10. […] though I have Google Drive reservations, that doesn’t mean you need to. The Google and Your Business Blog gives these five tips to […]

  11. […] add, if you don’t agree with the policy, you don’t need to use the service. I’m ardently critical about some of Google’s service policies, yet I’m far more willing to trust Google with certain information than say some local […]

  12. […] Drive (free) – I have reservations about actually storing important information, but for basic word processing and document creation, […]

  13. […] Google changes its information access policy, I still cannot recommend Google Drive as a file storage platform for confidential client documents. However, it’s perfect for […]

  14. […] Drive service, is surely compromised. Google Drive’s anemic privacy protections have already prompted me to dissuade lawyers from storing confidential materials on its servers. After this newest […]

  15. Does the same TOS apply to the paid version of Google Drive, i.e. Google Apps for Business?

    • Yes. No. There are different TOS (Updated 01/28/14)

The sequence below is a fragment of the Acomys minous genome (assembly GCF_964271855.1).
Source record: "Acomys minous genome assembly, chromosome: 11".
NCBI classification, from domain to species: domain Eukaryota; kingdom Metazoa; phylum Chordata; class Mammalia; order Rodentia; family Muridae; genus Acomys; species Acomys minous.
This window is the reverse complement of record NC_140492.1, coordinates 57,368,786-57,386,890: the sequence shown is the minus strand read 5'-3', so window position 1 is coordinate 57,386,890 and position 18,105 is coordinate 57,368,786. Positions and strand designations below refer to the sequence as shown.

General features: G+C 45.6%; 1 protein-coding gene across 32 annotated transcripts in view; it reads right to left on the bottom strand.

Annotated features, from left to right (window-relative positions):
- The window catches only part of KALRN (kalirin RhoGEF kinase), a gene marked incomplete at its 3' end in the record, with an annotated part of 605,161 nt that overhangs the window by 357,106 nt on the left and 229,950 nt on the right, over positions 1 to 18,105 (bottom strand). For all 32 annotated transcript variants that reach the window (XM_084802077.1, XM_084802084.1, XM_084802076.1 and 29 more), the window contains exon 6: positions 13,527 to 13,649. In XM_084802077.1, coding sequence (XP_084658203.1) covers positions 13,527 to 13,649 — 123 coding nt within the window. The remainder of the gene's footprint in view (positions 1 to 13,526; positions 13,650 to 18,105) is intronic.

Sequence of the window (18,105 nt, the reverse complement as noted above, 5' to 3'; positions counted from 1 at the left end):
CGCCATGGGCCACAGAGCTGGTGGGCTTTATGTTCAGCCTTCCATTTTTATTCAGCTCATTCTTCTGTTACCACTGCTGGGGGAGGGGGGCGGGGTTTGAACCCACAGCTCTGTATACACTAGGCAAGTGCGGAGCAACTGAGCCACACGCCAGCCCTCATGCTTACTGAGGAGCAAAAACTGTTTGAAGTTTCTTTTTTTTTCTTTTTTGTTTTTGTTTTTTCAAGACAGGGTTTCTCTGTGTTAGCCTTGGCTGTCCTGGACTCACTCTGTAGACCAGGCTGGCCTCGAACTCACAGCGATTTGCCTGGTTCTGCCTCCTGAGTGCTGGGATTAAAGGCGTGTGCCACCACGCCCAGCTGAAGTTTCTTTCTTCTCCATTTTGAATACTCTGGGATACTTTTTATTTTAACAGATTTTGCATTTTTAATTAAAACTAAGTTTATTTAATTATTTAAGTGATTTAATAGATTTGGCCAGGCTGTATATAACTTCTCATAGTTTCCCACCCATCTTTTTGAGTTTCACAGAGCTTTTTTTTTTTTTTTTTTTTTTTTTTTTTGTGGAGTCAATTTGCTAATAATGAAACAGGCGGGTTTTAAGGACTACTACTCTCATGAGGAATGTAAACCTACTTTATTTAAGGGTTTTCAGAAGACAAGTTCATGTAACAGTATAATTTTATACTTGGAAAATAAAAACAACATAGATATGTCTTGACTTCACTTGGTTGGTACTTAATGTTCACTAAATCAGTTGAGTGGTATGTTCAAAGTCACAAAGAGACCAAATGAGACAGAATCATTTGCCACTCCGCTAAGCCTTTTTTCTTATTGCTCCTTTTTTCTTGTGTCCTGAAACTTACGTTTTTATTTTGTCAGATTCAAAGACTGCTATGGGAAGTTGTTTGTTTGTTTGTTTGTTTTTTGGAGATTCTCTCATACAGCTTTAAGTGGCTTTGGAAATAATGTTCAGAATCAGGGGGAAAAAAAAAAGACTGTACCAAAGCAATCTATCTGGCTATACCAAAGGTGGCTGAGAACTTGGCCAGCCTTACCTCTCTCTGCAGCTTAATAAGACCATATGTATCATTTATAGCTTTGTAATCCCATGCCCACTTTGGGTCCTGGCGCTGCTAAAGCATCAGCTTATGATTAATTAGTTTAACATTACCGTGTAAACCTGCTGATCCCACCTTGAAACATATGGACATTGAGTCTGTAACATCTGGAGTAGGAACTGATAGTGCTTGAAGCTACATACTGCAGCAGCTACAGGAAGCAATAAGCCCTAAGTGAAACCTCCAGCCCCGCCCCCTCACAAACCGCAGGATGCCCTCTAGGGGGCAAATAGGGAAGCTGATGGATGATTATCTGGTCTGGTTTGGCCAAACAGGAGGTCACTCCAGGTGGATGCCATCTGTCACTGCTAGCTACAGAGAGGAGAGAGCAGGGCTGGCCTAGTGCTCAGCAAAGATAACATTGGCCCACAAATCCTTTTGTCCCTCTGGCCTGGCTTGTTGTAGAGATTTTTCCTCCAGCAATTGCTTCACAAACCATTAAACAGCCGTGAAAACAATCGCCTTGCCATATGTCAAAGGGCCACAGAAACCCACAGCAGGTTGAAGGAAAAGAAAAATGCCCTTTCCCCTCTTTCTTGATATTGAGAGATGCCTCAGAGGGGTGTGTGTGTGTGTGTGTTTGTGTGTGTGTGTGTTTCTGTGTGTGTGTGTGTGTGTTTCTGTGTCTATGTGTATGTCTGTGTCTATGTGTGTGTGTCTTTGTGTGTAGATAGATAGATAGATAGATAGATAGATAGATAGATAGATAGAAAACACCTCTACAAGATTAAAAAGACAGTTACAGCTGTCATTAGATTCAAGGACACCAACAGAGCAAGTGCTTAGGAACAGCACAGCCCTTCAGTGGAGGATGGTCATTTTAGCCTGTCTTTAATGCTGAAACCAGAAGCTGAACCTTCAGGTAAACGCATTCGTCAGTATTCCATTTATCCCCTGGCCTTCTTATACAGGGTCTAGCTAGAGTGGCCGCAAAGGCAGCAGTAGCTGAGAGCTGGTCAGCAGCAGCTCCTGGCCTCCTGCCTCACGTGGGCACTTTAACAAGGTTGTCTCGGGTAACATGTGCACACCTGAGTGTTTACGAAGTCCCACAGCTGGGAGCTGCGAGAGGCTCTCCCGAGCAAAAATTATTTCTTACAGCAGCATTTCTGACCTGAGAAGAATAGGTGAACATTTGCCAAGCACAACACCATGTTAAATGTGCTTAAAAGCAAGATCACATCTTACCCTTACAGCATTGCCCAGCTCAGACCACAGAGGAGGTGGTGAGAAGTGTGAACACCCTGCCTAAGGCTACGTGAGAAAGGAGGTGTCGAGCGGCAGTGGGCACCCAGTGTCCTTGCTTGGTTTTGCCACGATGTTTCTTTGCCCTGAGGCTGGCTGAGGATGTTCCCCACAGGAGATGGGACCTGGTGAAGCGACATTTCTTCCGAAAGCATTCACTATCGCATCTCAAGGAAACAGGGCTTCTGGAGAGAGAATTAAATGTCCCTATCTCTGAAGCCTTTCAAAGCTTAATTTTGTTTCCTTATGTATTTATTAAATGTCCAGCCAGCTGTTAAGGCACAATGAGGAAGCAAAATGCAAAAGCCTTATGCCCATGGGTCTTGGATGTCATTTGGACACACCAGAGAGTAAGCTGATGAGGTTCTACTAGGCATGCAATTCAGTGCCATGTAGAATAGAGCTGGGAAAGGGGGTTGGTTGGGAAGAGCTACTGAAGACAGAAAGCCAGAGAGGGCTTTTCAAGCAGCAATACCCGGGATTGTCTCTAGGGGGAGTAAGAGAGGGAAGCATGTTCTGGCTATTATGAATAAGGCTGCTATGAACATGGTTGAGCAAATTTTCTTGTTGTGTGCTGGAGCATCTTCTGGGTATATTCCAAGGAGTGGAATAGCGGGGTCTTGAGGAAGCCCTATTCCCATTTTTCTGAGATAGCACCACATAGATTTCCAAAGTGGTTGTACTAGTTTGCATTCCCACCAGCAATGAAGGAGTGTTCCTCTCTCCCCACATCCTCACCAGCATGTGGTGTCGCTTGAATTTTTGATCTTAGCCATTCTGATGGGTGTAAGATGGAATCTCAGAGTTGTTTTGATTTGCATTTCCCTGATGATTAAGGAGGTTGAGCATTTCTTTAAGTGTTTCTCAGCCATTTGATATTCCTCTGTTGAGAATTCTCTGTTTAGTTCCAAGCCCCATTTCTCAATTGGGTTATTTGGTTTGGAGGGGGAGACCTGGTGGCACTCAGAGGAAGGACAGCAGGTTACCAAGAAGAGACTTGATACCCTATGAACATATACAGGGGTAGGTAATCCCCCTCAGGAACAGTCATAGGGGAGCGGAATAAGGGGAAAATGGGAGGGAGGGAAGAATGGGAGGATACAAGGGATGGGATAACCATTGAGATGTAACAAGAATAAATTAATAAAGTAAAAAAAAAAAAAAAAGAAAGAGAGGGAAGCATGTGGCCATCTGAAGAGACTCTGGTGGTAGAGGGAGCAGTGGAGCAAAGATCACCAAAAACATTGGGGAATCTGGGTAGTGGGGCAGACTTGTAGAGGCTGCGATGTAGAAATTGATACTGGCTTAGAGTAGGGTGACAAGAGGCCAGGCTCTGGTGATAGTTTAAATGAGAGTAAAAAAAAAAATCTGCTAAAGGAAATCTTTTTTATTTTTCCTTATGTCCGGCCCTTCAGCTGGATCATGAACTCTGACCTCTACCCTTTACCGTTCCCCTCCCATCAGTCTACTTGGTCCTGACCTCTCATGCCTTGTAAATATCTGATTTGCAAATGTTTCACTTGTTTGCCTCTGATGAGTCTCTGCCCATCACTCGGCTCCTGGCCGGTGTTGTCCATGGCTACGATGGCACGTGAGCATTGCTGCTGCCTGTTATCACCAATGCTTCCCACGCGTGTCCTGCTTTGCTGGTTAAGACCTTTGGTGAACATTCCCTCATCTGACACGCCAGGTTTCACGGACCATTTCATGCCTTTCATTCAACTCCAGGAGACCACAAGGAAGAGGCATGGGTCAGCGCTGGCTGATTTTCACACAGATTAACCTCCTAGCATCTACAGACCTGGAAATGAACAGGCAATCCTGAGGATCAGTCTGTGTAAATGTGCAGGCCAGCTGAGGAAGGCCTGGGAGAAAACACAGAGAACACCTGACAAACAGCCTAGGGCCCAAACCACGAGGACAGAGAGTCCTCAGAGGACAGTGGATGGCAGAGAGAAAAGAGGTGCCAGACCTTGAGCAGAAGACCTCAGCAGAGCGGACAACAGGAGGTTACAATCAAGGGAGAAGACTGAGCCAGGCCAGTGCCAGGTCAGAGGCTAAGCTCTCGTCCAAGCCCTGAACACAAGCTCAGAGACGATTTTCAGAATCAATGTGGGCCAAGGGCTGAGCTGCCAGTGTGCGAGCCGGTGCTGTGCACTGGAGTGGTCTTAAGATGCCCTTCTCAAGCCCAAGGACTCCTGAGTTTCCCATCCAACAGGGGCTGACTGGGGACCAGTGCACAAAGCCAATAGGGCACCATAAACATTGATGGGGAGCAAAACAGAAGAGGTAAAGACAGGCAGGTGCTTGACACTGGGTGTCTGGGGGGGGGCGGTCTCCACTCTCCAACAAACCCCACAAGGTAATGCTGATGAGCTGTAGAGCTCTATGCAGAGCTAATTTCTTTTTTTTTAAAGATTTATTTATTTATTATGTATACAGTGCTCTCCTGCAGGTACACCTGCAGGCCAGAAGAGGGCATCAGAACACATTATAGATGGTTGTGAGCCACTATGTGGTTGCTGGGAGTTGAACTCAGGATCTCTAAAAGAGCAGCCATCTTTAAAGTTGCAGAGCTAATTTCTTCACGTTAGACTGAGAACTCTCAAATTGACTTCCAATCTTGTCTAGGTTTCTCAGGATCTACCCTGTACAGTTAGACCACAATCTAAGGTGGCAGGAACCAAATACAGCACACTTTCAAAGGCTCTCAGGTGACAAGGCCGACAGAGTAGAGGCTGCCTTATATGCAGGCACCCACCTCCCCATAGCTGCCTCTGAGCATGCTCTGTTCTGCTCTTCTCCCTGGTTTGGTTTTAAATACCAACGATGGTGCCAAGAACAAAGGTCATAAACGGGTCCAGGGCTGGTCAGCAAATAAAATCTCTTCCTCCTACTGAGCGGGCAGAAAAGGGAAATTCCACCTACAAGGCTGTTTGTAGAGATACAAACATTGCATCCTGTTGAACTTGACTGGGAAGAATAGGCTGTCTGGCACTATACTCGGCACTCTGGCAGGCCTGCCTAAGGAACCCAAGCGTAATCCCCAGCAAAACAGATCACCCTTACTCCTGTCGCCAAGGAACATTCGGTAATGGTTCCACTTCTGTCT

• jecrump says:

        I don’t think that is true for the paid version. See section 7

        7. Intellectual Property Rights; Brand Features.

        7.1 Intellectual Property Rights. Except as expressly set forth herein, this Agreement does not grant either party any rights, implied or otherwise, to the other’s content or any of the other’s intellectual property. As between the parties, Customer owns all Intellectual Property Rights in Customer Data, and Google owns all Intellectual Property Rights in the Services.

        Since law (or contracts) addressed to a specific situation or relationship override more general rules, it seems to me that a paying customer of Google Business would have the benefit of the much less ambiguous “your stuff is yours” term above. If you have heard of actual cases where paying customers had their confidential information lost or appropriated, please let us know.

        • Google changed its TOS to clarify this ambiguity after I wrote this post. I still have concerns about Drive, but without the ambiguity, I think anything that you send to the cloud remains yours. If you’re using Google Apps, you’re good. Free stuff, I’m not so sure.